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Sustainable Idaho: Drought and Water

Intricate Explorer

Water: one of the world’s most invaluable resources, a necessity for biodiversity, sustaining agriculture, and urban development. However, as places like Germany and China experience dangerous floods due to abnormally large rainstorms, places like the American West endure another year of drought. For today’s episode, we invited Roger Chase, former mayor of Pocatello and vice-chair of the Idaho Water Resources Board, and Jennifer Cornell, a water quality analyst with the Idaho Department of Environmental Quality, to talk with us about Idaho’s drought.

The first thing to know is that the drought is severe, as reported by the Idaho Department of Water Resources, which has just measured the driest March through July since 1924. What’s more, National Geographic reports that Idaho’s drought is not a one-off occurrence but instead is part of a much longer ‘mega drought’ in the American West that has persisted for 20 years.

Now, Chase works for the Idaho Water Resource Board, which is under the Department of Water Resources which manages water quantity. We asked him about the nature of the drought overall. Chase explained that the drought is serious. According to the National Integrated Drought Information System, drought in Idaho isn’t completely out of the ordinary. Historically, drought occurs every few years. The US Drought Monitor scales drought from D0 abnormally dry to D4 exceptional drought and the US Drought Monitor updates the conditions of drought across America weekly due to changes in weather conditions. The US Drought Monitor shows as of August 5th, 100% of Idaho is currently experiencing at least D1 Moderate Drought and almost 60% of Idaho is experiencing D3 Extreme Drought or greater, which is characterized by features like dryland farms left unused, limited forage, cattle herds being cut, very low spring snowpack, and an increase in the number of fires.

Like Chase, Cornell acknowledged the severity of the drought and what that means for Idahoans, specifically agriculture. The drought’s impacts are already being felt by farmers but through innovation and modern technology, humans might be able to mitigate the effects on agriculture.

Roger Chase mentioned recharging efforts earlier on in the interview. But what does recharging actually mean in reference to Idaho’s aquifers? There are two main kinds of recharging: Natural recharging happens when rainwater and snowmelt seep through the ground into the aquifer by natural means while artificial recharging deliberately takes water, say from a river, and puts it in canals or fields to soak into the ground to increase aquifer levels. These efforts take steps to bumper water supplies during drought years but it does little to protect Idaho’s ecosystems.

Cornell spoke to the impacts of the drought to our native species. Cornell explained that the less water there is in a waterway, the faster it heats up. This decreases the amount of oxygen in the water, which can increase the morality of a host of aquatic organisms. Cornell brought up a partial solution to the drought that also restores riparian areas.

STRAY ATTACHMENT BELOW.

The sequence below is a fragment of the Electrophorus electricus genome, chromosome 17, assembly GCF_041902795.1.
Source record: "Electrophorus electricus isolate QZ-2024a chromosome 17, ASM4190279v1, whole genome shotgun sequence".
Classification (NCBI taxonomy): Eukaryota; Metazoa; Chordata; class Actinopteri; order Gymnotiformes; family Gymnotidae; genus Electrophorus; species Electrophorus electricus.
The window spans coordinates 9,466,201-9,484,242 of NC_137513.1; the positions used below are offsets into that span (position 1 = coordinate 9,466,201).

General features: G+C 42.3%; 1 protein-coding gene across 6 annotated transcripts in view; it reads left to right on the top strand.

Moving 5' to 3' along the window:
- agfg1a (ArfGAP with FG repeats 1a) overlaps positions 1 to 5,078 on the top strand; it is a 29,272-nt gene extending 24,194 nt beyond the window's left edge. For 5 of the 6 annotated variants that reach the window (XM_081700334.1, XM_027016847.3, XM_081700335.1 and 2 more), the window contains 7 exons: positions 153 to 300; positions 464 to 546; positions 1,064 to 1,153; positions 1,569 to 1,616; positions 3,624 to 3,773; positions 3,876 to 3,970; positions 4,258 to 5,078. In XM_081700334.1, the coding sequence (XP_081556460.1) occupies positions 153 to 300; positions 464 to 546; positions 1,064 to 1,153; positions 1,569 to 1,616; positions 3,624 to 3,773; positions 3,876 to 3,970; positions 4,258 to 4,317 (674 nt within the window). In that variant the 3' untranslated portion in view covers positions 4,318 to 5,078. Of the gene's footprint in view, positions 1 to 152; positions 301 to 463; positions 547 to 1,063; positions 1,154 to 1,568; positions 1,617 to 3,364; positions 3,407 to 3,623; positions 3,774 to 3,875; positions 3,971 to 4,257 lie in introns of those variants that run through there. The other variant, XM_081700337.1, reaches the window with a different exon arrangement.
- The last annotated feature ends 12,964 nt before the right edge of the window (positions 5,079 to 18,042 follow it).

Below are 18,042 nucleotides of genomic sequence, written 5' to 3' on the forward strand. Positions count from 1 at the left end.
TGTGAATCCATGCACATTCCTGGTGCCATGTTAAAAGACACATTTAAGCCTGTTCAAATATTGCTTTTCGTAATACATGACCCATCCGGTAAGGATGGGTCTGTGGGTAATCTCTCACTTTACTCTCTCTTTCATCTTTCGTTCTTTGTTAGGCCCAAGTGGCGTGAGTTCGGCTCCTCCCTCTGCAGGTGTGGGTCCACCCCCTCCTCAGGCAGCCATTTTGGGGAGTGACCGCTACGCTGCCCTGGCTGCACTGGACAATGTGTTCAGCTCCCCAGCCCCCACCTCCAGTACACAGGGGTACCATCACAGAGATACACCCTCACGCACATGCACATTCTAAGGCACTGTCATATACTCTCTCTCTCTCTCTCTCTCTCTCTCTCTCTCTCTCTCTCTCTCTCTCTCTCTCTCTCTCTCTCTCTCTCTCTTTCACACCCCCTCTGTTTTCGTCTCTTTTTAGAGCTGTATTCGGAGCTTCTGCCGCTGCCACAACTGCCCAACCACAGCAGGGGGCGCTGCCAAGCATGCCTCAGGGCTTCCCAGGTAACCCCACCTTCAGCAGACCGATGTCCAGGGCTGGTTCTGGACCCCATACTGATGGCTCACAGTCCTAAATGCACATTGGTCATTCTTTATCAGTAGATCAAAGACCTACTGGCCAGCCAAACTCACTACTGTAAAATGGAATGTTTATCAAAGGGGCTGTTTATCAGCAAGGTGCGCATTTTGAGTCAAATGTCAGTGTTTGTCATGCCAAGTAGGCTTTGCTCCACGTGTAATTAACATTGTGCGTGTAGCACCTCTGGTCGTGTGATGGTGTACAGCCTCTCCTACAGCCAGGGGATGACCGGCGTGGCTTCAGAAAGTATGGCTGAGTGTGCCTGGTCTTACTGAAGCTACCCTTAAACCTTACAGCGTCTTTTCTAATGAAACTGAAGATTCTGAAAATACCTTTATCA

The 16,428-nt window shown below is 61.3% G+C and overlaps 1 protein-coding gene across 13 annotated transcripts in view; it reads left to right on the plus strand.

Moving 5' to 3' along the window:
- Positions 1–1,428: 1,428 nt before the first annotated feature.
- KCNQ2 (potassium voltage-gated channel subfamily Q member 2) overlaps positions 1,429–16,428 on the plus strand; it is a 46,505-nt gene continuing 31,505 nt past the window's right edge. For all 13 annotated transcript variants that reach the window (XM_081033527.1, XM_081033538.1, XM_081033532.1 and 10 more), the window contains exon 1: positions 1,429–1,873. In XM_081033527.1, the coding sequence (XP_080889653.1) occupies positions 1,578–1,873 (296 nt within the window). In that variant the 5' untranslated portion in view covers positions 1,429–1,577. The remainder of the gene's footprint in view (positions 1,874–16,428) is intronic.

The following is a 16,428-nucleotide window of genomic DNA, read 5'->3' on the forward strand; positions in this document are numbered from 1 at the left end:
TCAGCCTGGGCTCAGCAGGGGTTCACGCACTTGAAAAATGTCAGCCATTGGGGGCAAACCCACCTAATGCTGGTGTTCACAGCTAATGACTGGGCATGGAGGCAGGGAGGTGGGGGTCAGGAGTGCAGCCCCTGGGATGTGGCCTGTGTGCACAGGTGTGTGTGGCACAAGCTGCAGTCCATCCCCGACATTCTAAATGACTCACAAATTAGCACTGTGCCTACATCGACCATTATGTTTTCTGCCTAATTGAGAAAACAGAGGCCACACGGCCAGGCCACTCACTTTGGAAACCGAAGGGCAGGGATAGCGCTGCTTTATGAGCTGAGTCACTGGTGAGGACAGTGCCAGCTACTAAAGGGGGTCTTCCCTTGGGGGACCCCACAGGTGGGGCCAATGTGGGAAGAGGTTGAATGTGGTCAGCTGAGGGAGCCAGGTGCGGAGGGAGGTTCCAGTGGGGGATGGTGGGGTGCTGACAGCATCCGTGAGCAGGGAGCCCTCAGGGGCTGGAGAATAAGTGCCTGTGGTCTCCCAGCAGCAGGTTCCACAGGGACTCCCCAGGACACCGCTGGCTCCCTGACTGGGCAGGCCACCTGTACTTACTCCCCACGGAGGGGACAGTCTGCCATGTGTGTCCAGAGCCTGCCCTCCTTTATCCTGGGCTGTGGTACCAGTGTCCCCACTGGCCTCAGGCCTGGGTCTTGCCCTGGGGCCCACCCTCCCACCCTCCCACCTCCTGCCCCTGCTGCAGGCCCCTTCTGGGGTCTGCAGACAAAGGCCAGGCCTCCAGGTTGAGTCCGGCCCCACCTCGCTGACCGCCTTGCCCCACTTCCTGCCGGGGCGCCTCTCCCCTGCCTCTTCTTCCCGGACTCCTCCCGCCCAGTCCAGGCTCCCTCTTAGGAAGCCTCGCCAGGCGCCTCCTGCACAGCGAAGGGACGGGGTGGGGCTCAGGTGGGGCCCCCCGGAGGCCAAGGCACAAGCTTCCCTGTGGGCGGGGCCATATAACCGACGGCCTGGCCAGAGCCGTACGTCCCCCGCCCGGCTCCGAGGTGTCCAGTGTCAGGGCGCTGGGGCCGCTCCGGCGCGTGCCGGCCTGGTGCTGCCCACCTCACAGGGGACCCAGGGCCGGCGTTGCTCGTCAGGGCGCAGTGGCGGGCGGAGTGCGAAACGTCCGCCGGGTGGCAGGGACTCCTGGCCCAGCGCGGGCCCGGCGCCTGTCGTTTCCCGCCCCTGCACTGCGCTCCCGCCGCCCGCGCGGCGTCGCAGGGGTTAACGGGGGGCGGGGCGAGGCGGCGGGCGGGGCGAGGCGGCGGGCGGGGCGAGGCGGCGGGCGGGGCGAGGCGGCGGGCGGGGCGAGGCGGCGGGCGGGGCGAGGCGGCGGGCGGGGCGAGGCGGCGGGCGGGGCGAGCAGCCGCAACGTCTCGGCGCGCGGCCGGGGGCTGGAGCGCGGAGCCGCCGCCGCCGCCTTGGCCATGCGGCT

Healthy riparian systems help keep water flowing in streams and rivers year-round. While restoration efforts can help to improve habitat, a lot of environmental issues demand more attention to root causes. The mechanisms Cornell mentioned will only serve to address parts of the drought’s impact. Idaho’s drought will require cooperative action that takes into account the interests of agriculture and environmental health. The most recent report from the International Panel on Climate Change found with high confidence that climate change was making droughts and heatwaves worse. As previously mentioned, cooperative action is needed to tackle current droughts and their root causes.

Overall, this drought is worrisome because water is vital for almost everything we do. But beyond that, drought can lead to cascading issues such as wildfires. This is precisely what we’ll be discussing in next week’s episode, so tune in then. And, if you’d like to learn what you can do to conserve water, visit

Sources and More Information:

Idaho Firewise Link


Ways to Save Water

Idaho Department of Resources Report

Ailie Maclean was born and raised in Alaska but moved to Kimberly, Idaho right before high school. Ailie is an undergraduate Political Science and Global Studies major at ISU. She is going into her last year at ISU as Vice President of Idaho State’s student government, ASISU, and has served as an Honors Program Mentor, Communications Envoy, and ASISU Supreme Court Justice in past years. In her free time she enjoys reading, longboarding, hiking, watching anime, and swimming in unique places (Silfra in Iceland for example). Ailie plans on studying environmental, or some variation of international law, after taking a gap year to travel and work abroad.
Eizaak Jordan was born and raised in McCall, Idaho. He spent summers in Yellowpine, Idaho, near the Frank Church Wilderness Area. Eizaak's days were characterized by interacting with the natural world in both locations, curating his passion for Idaho’s ecosystems. He is currently an ISU Political Science student and President of ISU’s Sustainability Club. After graduation, he will be applying for a graduate program in environmental politics, which will hopefully open opportunities to gain full employment doing environmental advocacy. Eizaak spends his free time reading, cooking, and fly fishing.